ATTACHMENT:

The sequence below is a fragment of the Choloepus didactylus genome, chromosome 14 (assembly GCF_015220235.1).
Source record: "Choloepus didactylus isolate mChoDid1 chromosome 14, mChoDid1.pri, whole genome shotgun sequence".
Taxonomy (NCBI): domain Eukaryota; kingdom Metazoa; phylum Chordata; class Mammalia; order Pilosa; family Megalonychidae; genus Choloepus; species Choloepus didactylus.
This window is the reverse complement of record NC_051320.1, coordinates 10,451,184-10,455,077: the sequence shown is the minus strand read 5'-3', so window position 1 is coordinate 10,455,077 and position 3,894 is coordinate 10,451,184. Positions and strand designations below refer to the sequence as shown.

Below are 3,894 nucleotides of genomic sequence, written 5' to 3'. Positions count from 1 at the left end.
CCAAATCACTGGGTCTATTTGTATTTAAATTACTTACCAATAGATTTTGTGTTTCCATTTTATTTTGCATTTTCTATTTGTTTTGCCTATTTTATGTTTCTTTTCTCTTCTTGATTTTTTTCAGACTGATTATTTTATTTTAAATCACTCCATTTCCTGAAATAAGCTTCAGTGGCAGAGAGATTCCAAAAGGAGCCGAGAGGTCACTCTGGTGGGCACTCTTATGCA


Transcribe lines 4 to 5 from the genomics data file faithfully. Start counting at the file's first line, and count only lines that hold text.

This window is the reverse complement of record NC_051320.1, coordinates 10,451,184-10,455,077: the sequence shown is the minus strand read 5'-3', so window position 1 is coordinate 10,455,077 and position 3,894 is coordinate 10,451,184. Positions and strand designations below refer to the sequence as shown.

Below are 3,894 nucleotides of genomic sequence, written 5' to 3'. Positions count from 1 at the left end.